by Kevin Jones | On April 30th, I will have the privilege of moderating one of the Equality Forum’s afternoon panels in Philadelphia. The topic for discussion is “Diversity in the Global Workplace”, providing me with a good opportunity to explore one of my favorite themes – diversity and inclusion as corporate social responsibility – in an international context.
Within social justice communities, activists do not regularly view large corporations favorably or as partners in creating positive social change. That is not hard to understand — in many cases the prime motivation for corporate action (creating shareholder wealth) often seems to be in direct opposition to social justice goals, especially when those actions reflect short term returns as a priority. Nevertheless, the influence that corporations have on societies is monumental, whether supporting higher education or chasing cheap labor, conserving important resources or contaminating local environments, funding significant charitable activities or financing the campaigns of ultra-conservative political candidates. Our challenge is to help corporations be intentional in making choices that are positive for society (and, of course, to agree with our definition of what “positive for society” means).
At Out & Equal, I get to work with a growing number of multinational corporations who have made — and are making — positive change for the lesbian, gay, bisexual and transgender community by adopting policies and practices that are increasingly inclusive. It is great to see. Literally millions of employees in this country now work for companies where LGBT employees enjoy the benefits of employment at a level that continues to approach full equality with that of their colleagues. The steps taken by those companies are changing our society for the better. But, of course, much more remains to be done. And most corporations operating in the US and internationally could be doing more.
Related to my upcoming panel discussion, I see opportunities for true leadership by corporate America on two specific fronts: accelerating active support for their LGBT employees outside the US, and expanding their commitment to LGBT equality beyond their internal policies in general.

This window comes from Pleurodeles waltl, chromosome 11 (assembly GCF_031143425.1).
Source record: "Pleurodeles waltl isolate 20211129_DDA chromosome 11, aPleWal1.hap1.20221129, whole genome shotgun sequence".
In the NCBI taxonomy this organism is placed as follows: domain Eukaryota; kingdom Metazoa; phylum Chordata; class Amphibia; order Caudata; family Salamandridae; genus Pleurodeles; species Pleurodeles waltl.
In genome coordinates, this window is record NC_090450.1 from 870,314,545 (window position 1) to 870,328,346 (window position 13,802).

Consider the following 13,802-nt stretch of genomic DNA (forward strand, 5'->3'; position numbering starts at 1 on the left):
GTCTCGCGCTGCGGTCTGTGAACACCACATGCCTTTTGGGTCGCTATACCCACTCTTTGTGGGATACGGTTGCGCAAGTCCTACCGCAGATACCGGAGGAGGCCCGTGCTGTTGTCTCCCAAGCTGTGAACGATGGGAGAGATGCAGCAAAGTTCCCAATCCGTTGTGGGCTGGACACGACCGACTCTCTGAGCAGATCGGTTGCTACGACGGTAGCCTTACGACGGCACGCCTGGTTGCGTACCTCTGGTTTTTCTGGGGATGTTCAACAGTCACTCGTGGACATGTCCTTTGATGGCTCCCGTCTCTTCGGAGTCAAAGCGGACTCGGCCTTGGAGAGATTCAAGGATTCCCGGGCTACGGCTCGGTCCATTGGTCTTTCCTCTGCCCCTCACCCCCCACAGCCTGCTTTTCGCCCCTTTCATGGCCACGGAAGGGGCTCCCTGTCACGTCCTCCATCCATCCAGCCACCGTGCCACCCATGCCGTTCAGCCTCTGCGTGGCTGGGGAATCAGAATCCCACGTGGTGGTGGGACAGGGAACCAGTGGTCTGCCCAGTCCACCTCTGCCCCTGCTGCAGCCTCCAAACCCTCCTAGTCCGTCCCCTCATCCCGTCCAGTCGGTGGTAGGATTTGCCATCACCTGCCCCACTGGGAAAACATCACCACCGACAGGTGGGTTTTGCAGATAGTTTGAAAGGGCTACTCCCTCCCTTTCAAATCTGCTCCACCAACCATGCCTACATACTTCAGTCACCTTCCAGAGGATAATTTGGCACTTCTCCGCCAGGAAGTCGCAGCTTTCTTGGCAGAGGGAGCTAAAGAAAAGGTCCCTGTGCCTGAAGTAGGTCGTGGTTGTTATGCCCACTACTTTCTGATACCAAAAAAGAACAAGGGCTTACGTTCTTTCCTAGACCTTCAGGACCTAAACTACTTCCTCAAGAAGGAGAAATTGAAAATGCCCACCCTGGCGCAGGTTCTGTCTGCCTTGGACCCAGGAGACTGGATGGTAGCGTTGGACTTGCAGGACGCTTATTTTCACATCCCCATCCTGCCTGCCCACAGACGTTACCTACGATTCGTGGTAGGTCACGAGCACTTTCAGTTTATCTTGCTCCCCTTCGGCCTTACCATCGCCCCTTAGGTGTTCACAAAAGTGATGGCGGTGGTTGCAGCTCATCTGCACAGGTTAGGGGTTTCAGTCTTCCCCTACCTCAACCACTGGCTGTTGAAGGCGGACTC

The work to support LGBT employees outside the US is gaining increased attention with many corporations who want to extend their global diversity strategies to cover their global workforce. Naturally, the challenges are specific to the country or regions in question. The dialogue in western Europe is fairly advanced; companies are less concerned about getting the right policies in place (since many legislative protections generally exist) and focusing more on ways to build cultures that reflect truly those policies. The situation in some central and eastern Europe countries is more challenging (note the new Hungarian constitution). In key markets in some other parts of the world – India, for example — companies are just recently considering how to implement LGBT inclusive practices in the face of less welcoming laws and cultures. Companies like IBM, Cisco and Goldman Sachs are among a small but growing number of corporations showing true leadership in this arena.
Beyond making their global workplaces inclusive, most corporations could be doing more in support of their LGBT employees outside the workplace. Discrimination faced by the LGBT community is a business issue, impacting employees and employees’ families (and therefore employers) directly and indirectly, even when that employer’s own internal business policies might be equitable. A number of corporations recognize the importance of a legal framework and culture that supports all employees. They provide visible support for LGBT- inclusive federal nondiscrimination legislation, equality in benefits, and civil marriage equality in the U.S. A number of leading companies, for example, are signing on to an amicus brief in the case before the 1st Circuit Court of Appeals to overturn the Defense of Marriage Act, citing the burdens that DOMA places on corporations doing business in the US.
But the number of corporations providing such support consistently as a part of their overall corporate responsibility remains relatively small. Fewer choose to direct their influence to LGBT equality issues outside the US. The opportunity for corporations to work for positive social change for the global lesbian, gay, bisexual and transgender community is huge. I look forward to any light that the discussion in Philadelphia might shine on how to get more of our corporate partners to take advantage of the opportunity before them – and to take action.